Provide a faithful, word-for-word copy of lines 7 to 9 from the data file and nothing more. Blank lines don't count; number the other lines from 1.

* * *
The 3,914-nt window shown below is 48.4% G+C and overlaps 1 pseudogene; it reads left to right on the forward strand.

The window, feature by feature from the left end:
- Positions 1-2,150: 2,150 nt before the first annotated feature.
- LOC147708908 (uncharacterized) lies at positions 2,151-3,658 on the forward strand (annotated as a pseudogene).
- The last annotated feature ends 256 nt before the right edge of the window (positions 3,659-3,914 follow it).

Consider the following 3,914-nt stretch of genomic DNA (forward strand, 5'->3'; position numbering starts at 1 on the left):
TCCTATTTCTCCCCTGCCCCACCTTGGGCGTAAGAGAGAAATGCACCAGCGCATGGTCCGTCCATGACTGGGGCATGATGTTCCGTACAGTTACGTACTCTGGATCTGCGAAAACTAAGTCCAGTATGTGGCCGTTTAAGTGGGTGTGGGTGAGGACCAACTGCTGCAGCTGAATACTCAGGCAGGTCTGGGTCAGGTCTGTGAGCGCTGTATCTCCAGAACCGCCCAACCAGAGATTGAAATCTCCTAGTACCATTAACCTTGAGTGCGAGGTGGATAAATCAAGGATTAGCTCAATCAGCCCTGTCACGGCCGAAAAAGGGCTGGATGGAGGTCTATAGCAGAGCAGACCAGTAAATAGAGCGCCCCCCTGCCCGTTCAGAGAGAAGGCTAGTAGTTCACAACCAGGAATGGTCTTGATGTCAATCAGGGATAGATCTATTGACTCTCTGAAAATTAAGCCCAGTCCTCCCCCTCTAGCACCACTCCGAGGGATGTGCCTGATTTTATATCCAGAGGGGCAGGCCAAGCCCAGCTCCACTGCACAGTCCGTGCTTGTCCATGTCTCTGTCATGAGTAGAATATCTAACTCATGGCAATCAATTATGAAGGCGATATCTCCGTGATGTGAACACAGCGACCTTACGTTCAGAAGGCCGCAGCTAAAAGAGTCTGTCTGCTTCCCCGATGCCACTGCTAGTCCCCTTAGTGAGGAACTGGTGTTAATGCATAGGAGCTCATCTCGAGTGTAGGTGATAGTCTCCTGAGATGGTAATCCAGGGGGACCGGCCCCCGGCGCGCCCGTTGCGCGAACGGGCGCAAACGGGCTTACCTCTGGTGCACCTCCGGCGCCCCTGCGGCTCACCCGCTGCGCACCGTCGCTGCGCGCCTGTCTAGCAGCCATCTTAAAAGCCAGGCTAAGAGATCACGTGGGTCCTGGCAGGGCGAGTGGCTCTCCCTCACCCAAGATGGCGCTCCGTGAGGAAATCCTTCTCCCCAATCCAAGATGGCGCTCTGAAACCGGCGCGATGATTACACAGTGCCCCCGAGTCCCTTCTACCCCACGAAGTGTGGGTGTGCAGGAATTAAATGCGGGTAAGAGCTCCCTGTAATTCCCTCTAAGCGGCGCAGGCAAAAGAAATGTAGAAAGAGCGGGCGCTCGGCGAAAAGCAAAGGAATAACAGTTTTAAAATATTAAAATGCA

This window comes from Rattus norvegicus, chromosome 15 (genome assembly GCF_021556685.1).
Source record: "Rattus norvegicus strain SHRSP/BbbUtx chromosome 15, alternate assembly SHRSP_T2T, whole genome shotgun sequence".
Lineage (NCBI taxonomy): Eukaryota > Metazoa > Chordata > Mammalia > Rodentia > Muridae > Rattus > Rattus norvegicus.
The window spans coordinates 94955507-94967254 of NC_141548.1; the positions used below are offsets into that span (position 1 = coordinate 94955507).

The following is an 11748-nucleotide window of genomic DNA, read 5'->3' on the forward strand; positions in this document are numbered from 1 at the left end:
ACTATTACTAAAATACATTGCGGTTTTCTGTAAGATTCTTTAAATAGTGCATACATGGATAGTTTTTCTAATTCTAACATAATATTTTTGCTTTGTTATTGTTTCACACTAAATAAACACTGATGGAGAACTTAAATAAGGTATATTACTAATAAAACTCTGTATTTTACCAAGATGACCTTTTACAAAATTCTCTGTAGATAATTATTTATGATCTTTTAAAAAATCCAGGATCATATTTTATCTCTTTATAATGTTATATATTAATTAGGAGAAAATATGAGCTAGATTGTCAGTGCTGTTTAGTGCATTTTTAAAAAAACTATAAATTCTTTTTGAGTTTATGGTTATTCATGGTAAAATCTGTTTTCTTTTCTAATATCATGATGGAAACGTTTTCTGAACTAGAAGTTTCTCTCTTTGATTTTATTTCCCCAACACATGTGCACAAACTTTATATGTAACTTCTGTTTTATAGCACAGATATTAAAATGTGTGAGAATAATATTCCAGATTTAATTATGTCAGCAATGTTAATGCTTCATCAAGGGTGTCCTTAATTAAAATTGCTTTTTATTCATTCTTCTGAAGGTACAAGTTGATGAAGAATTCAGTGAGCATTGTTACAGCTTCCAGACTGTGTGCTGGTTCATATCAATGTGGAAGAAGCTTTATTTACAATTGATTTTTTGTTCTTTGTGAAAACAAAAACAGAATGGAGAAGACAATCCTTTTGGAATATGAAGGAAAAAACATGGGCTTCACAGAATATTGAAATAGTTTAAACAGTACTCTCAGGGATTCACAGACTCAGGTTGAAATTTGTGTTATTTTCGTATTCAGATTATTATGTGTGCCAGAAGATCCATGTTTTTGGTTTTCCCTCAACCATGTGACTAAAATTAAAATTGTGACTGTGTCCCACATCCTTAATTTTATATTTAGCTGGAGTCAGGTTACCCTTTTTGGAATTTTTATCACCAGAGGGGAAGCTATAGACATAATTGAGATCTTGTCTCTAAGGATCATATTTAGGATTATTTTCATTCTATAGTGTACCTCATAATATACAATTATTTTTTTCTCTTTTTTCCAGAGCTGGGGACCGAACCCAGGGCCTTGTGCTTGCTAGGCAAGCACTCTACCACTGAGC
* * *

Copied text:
TCCTATTTCTCCCCTGCCCCACCTTGGGCGTAAGAGAGAAATGCACCAGCGCATGGTCCGTCCATGACTGGGGCATGATGTTCCGTACAGTTACGTACTCTGGATCTGCGAAAACTAAGTCCAGTATGTGGCCGTTTAAGTGGGTGTGGGTGAGGACCAACTGCTGCAGCTGAATACTCAGGCAGGTCTGGGTCAGGTCTGTGAGCGCTGTATCTCCAGAACCGCCCAACCAGAGATTGAAATCTCCTAGTACCATTAACCTTGAGTGCGAGGTGGATAAATCAAGGATTAGCTCAATCAGCCCTGTCACGGCCGAAAAAGGGCTGGATGGAGGTCTATAGCAGAGCAGACCAGTAAATAGAGCGCCCCCCTGCCCGTTCAGAGAGAAGGCTAGTAGTTCACAACCAGGAATGGTCTTGATGTCAATCAGGGATAGATCTATTGACTCTCTGAAAATTAAGCCCAGTCCTCCCCCTCTAGCACCACTCCGAGGGATGTGCCTGATTTTATATCCAGAGGGGCAGGCCAAGCCCAGCTCCACTGCACAGTCCGTGCTTGTCCATGTCTCTGTCATGAGTAGAATATCTAACTCATGGCAATCAATTATGAAGGCGATATCTCCGTGATGTGAACACAGCGACCTTACGTTCAGAAGGCCGCAGCTAAAAGAGTCTGTCTGCTTCCCCGATGCCACTGCTAGTCCCCTTAGTGAGGAACTGGTGTTAATGCATAGGAGCTCATCTCGAGTGTAGGTGATAGTCTCCTGAGATGGTAATCCAGGGGGACCGGCCCCCGGCGCGCCCGTTGCGCGAACGGGCGCAAACGGGCTTACCTCTGGTGCACCTCCGGCGCCCCTGCGGCTCACCCGCTGCGCACCGTCGCTGCGCGCCTGTCTAGCAGCCATCTTAAAAGCCAGGCTAAGAGATCACGTGGGTCCTGGCAGGGCGAGTGGCTCTCCCTCACCCAAGATGGCGCTCCGTGAGGAAATCCTTCTCCCCAATCCAAGATGGCGCTCTGAAACCGGCGCGATGATTACACAGTGCCCCCGAGTCCCTTCTACCCCACGAAGTGTGGGTGTGCAGGAATTAAATGCGGGTAAGAGCTCCCTGTAATTCCCTCTAAGCGGCGCAGGCAAAAGAAATGTAGAAAGAGCGGGCGCTCGGCGAAAAGCAAAGGAATAACAGTTTTAAAATATTAAAATGCA

This window comes from Rattus norvegicus, chromosome 15 (genome assembly GCF_021556685.1).
Source record: "Rattus norvegicus strain SHRSP/BbbUtx chromosome 15, alternate assembly SHRSP_T2T, whole genome shotgun sequence".